If the average person spends 30% less on their household food bill, they’ll save money — and pay less tax, be a lot healthier and contribute to global food security.
Here’s the how and why of it:
Most of the food we buy is zero-rated on VAT; i.e. we don’t pay tax on it. But some ‘food’ products do carry standard rate VAT (i.e. 20%), including confectionary, most drinks including booze, many biscuits, most ice-creams and savoury snacks such as crisps . . .
The reason why these goods carry VAT is because they’re not deemed essential, but luxuries — so occasional treats. Note, however, that all these items have zero or little nutritional value, and/or contain more sugars and fats than a good for us.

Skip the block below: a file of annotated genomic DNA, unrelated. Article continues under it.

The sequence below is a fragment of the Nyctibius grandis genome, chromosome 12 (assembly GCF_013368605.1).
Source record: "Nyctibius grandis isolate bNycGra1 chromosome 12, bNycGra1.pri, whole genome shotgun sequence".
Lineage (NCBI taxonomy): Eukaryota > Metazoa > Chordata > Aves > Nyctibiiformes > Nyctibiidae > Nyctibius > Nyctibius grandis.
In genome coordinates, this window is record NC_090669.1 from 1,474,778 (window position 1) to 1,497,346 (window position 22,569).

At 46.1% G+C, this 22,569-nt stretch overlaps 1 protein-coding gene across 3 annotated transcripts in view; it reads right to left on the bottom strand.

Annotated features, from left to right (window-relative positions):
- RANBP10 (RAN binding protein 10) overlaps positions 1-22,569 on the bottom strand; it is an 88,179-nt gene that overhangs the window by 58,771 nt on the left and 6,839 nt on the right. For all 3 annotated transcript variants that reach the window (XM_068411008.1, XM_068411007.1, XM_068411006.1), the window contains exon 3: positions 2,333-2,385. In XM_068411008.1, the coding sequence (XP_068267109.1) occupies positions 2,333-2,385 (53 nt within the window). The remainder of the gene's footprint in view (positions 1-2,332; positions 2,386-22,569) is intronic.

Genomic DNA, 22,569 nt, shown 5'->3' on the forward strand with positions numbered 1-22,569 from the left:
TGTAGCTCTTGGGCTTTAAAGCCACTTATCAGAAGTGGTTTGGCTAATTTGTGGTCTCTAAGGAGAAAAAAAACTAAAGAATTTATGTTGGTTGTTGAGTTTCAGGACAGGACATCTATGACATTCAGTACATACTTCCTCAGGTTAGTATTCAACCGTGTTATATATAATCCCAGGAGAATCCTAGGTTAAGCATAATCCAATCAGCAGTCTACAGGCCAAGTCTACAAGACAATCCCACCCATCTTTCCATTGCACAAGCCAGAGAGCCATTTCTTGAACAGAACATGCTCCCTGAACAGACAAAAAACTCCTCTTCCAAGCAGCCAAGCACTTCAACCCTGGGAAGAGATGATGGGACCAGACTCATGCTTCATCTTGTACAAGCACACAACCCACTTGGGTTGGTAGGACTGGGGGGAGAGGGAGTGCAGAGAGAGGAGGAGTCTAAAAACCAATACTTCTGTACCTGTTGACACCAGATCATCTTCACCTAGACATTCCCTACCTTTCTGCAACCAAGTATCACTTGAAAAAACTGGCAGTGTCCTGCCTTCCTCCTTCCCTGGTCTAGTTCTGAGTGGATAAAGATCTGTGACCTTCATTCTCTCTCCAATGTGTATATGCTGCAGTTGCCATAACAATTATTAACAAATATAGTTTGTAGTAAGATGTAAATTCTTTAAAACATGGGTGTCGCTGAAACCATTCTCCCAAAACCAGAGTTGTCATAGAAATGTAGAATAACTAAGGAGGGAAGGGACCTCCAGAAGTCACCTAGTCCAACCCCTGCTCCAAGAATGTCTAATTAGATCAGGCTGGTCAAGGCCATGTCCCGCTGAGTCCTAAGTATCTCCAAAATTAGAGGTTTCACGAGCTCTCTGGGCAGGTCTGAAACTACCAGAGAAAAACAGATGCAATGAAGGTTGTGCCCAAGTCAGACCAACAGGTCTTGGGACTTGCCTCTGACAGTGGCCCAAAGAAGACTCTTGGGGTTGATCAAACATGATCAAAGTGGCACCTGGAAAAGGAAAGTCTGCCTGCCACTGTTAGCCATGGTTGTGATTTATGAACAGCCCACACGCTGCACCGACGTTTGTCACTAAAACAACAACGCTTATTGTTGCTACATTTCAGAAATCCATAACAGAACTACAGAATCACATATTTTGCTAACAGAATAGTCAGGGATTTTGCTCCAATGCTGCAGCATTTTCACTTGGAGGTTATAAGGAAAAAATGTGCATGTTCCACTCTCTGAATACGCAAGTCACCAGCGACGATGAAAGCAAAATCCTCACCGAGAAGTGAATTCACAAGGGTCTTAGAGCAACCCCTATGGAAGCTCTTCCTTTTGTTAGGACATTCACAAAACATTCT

Remember, too, that their production takes up resources of land, water and energy, all under considerable strain.
Kim Willis, Research Project Officer of the Chartered Institute of Public Health, kindly undertook analysis of Defra stats for the Birmingham Food Council.
She discovered that a whopping 30% of the average household food bill is on these VAT-rated products. So for every £100 spent on food, £30 is on these items — and of this thirty quid, a fiver is on tax.
So could we all save the full 30% on our household bill? I couldn’t by this method as I rarely buy sweets, drinks, crisps or biscuits.
But on average, yes. And to good effect. The average British consumer eats some 70% more calories than s/he requires (3440 kcal compared to the 2000 kcal that’s recommended), and also eats more sugars, fats and salt than they should.
So if you cut down on VAT-rated food products, you save money and are much healthier.